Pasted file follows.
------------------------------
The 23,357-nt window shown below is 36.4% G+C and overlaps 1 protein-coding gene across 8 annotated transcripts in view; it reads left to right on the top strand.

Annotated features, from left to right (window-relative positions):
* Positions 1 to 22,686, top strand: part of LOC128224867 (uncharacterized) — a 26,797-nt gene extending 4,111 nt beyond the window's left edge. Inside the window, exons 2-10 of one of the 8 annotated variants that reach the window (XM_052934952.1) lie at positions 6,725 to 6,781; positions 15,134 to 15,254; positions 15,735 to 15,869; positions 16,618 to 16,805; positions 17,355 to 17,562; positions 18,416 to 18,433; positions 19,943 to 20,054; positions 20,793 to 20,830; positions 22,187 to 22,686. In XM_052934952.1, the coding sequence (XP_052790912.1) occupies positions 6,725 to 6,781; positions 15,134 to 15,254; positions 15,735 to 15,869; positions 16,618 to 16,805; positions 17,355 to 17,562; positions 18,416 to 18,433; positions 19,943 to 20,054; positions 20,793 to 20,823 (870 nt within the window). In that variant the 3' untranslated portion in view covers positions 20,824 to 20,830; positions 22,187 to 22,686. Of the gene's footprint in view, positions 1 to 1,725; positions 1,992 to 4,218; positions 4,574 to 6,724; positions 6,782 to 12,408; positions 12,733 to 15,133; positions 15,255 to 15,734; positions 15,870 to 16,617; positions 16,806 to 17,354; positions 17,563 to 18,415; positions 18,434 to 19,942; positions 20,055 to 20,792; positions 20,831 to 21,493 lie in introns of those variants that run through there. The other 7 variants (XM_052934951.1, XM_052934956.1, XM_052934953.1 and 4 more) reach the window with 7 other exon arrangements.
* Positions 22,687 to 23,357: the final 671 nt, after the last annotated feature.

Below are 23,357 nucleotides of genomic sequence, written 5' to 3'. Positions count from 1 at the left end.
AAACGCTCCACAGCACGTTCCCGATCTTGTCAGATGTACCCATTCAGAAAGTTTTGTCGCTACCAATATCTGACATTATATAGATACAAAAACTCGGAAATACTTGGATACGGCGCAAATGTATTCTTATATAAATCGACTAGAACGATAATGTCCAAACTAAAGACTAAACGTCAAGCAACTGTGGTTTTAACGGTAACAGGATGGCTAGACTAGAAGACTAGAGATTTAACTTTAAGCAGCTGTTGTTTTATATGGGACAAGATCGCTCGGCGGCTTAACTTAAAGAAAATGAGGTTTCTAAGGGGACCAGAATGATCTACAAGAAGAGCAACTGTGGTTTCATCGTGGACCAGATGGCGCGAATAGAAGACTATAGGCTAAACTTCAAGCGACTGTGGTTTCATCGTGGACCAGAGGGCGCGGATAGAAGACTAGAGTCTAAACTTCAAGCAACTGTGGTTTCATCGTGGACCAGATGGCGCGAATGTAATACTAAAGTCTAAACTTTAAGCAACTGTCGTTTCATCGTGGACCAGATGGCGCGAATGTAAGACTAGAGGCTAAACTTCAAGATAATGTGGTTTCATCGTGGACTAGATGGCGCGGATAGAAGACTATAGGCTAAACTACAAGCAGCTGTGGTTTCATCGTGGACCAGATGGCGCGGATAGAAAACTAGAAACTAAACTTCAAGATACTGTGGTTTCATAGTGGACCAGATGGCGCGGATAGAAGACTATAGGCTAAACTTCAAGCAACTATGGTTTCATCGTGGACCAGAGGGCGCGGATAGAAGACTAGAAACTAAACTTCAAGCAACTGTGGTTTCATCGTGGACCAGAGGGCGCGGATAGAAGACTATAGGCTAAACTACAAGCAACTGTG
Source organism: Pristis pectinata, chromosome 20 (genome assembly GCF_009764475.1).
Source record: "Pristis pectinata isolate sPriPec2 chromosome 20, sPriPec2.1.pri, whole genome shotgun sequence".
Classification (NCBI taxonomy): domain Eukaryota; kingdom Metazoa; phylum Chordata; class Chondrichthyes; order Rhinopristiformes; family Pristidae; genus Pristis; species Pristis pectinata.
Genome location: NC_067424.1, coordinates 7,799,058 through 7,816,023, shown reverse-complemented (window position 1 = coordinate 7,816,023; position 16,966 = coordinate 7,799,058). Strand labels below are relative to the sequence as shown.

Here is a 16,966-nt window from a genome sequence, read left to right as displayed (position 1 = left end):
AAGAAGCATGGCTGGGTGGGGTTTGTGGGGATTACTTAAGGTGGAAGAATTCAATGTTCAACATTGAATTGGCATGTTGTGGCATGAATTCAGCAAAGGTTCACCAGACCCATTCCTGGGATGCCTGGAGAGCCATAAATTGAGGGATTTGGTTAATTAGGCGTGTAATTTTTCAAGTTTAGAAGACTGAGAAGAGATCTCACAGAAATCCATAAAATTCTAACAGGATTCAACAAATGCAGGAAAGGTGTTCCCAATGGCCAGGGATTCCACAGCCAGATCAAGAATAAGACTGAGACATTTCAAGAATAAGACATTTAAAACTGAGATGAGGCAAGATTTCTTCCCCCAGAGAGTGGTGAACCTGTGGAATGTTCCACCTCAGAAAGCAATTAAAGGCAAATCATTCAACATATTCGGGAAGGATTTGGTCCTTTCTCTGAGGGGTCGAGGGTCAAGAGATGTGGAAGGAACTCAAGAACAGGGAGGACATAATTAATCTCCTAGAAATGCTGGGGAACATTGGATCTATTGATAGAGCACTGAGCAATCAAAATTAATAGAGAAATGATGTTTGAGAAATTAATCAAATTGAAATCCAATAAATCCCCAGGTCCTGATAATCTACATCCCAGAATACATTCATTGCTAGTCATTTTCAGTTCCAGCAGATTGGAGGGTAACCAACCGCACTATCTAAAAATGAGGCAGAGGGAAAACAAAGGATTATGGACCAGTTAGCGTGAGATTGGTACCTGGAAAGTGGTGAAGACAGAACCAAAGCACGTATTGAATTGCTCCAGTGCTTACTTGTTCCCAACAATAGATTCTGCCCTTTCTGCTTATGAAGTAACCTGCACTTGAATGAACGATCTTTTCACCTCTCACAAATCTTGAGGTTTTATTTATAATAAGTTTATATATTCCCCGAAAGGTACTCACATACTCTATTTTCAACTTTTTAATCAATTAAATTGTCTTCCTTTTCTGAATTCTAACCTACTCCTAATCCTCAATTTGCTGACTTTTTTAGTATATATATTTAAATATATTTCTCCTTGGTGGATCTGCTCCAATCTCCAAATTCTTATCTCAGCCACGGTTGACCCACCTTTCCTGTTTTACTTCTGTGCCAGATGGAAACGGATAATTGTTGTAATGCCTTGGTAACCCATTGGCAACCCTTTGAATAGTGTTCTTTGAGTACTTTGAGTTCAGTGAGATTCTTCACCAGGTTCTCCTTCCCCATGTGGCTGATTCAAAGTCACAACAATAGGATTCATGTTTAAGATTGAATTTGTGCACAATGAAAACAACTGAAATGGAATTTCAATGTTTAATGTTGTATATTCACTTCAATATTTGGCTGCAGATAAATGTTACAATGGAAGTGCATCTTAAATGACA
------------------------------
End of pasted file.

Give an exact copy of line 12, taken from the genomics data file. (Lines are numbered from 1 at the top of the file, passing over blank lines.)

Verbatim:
AAGAAGCATGGCTGGGTGGGGTTTGTGGGGATTACTTAAGGTGGAAGAATTCAATGTTCAACATTGAATTGGCATGTTGTGGCATGAATTCAGCAAAGGTTCACCAGACCCATTCCTGGGATGCCTGGAGAGCCATAAATTGAGGGATTTGGTTAATTAGGCGTGTAATTTTTCAAGTTTAGAAGACTGAGAAGAGATCTCACAGAAATCCATAAAATTCTAACAGGATTCAACAAATGCAGGAAAGGTGTTCCCAATGGCCAGGGATTCCACAGCCAGATCAAGAATAAGACTGAGACATTTCAAGAATAAGACATTTAAAACTGAGATGAGGCAAGATTTCTTCCCCCAGAGAGTGGTGAACCTGTGGAATGTTCCACCTCAGAAAGCAATTAAAGGCAAATCATTCAACATATTCGGGAAGGATTTGGTCCTTTCTCTGAGGGGTCGAGGGTCAAGAGATGTGGAAGGAACTCAAGAACAGGGAGGACATAATTAATCTCCTAGAAATGCTGGGGAACATTGGATCTATTGATAGAGCACTGAGCAATCAAAATTAATAGAGAAATGATGTTTGAGAAATTAATCAAATTGAAATCCAATAAATCCCCAGGTCCTGATAATCTACATCCCAGAATACATTCATTGCTAGTCATTTTCAGTTCCAGCAGATTGGAGGGTAACCAACCGCACTATCTAAAAATGAGGCAGAGGGAAAACAAAGGATTATGGACCAGTTAGCGTGAGATTGGTACCTGGAAAGTGGTGAAGACAGAACCAAAGCACGTATTGAATTGCTCCAGTGCTTACTTGTTCCCAACAATAGATTCTGCCCTTTCTGCTTATGAAGTAACCTGCACTTGAATGAACGATCTTTTCACCTCTCACAAATCTTGAGGTTTTATTTATAATAAGTTTATATATTCCCCGAAAGGTACTCACATACTCTATTTTCAACTTTTTAATCAATTAAATTGTCTTCCTTTTCTGAATTCTAACCTACTCCTAATCCTCAATTTGCTGACTTTTTTAGTATATATATTTAAATATATTTCTCCTTGGTGGATCTGCTCCAATCTCCAAATTCTTATCTCAGCCACGGTTGACCCACCTTTCCTGTTTTACTTCTGTGCCAGATGGAAACGGATAATTGTTGTAATGCCTTGGTAACCCATTGGCAACCCTTTGAATAGTGTTCTTTGAGTACTTTGAGTTCAGTGAGATTCTTCACCAGGTTCTCCTTCCCCATGTGGCTGATTCAAAGTCACAACAATAGGATTCATGTTTAAGATTGAATTTGTGCACAATGAAAACAACTGAAATGGAATTTCAATGTTTAATGTTGTATATTCACTTCAATATTTGGCTGCAGATAAATGTTACAATGGAAGTGCATCTTAAATGACA